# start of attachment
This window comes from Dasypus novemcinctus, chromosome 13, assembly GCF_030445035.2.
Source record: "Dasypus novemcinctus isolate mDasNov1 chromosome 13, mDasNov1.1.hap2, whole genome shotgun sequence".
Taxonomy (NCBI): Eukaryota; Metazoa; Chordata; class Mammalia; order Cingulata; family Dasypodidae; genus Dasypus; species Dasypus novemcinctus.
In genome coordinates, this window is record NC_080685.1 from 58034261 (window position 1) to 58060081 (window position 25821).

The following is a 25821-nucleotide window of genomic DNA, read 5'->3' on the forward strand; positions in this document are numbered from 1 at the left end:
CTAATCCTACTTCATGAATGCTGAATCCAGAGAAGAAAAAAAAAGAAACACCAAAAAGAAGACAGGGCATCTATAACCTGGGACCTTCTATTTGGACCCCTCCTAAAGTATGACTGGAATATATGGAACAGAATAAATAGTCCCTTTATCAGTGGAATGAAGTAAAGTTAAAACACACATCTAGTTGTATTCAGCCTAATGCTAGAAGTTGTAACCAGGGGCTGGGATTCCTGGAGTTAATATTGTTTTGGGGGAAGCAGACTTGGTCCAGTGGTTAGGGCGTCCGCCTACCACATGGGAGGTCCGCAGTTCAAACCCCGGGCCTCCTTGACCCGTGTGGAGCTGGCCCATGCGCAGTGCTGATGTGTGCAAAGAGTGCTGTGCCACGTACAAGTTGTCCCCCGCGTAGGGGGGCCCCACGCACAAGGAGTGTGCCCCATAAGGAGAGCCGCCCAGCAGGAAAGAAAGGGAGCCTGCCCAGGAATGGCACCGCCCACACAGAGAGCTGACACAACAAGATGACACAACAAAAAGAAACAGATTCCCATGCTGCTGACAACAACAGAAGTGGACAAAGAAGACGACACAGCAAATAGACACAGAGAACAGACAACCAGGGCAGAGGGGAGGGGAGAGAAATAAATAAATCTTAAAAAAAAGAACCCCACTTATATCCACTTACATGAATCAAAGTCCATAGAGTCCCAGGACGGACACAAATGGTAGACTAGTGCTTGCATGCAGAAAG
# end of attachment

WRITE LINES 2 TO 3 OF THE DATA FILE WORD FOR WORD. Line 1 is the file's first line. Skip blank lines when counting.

Source record: "Dasypus novemcinctus isolate mDasNov1 chromosome 13, mDasNov1.1.hap2, whole genome shotgun sequence".
Taxonomy (NCBI): Eukaryota; Metazoa; Chordata; class Mammalia; order Cingulata; family Dasypodidae; genus Dasypus; species Dasypus novemcinctus.